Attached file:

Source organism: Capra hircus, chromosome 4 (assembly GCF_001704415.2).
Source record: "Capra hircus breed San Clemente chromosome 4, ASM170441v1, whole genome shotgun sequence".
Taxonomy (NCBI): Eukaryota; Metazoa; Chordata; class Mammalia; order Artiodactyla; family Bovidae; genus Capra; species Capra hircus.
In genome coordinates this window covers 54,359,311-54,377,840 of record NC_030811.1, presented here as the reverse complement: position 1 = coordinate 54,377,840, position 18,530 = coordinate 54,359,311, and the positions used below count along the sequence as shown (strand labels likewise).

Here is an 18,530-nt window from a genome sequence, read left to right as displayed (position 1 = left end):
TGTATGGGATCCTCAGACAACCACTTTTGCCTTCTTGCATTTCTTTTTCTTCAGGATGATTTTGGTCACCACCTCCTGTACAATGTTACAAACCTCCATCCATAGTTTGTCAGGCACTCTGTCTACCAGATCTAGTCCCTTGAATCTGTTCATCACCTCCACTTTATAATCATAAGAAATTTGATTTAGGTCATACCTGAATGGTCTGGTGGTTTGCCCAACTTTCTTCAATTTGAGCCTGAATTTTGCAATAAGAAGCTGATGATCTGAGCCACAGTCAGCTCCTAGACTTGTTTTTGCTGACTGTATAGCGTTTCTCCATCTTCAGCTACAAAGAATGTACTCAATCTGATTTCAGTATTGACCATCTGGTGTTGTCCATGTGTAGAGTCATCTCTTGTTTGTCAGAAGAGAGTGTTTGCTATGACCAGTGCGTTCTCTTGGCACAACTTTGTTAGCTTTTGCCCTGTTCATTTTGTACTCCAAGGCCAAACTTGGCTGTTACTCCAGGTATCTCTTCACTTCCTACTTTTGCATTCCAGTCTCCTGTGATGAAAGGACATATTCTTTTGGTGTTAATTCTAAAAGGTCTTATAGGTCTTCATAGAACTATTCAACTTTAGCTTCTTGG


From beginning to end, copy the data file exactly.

Source organism: Capra hircus, chromosome 4 (assembly GCF_001704415.2).
Source record: "Capra hircus breed San Clemente chromosome 4, ASM170441v1, whole genome shotgun sequence".
Taxonomy (NCBI): Eukaryota; Metazoa; Chordata; class Mammalia; order Artiodactyla; family Bovidae; genus Capra; species Capra hircus.
In genome coordinates this window covers 54,359,311-54,377,840 of record NC_030811.1, presented here as the reverse complement: position 1 = coordinate 54,377,840, position 18,530 = coordinate 54,359,311, and the positions used below count along the sequence as shown (strand labels likewise).

Here is an 18,530-nt window from a genome sequence, read left to right as displayed (position 1 = left end):
TGTATGGGATCCTCAGACAACCACTTTTGCCTTCTTGCATTTCTTTTTCTTCAGGATGATTTTGGTCACCACCTCCTGTACAATGTTACAAACCTCCATCCATAGTTTGTCAGGCACTCTGTCTACCAGATCTAGTCCCTTGAATCTGTTCATCACCTCCACTTTATAATCATAAGAAATTTGATTTAGGTCATACCTGAATGGTCTGGTGGTTTGCCCAACTTTCTTCAATTTGAGCCTGAATTTTGCAATAAGAAGCTGATGATCTGAGCCACAGTCAGCTCCTAGACTTGTTTTTGCTGACTGTATAGCGTTTCTCCATCTTCAGCTACAAAGAATGTACTCAATCTGATTTCAGTATTGACCATCTGGTGTTGTCCATGTGTAGAGTCATCTCTTGTTTGTCAGAAGAGAGTGTTTGCTATGACCAGTGCGTTCTCTTGGCACAACTTTGTTAGCTTTTGCCCTGTTCATTTTGTACTCCAAGGCCAAACTTGGCTGTTACTCCAGGTATCTCTTCACTTCCTACTTTTGCATTCCAGTCTCCTGTGATGAAAGGACATATTCTTTTGGTGTTAATTCTAAAAGGTCTTATAGGTCTTCATAGAACTATTCAACTTTAGCTTCTTGG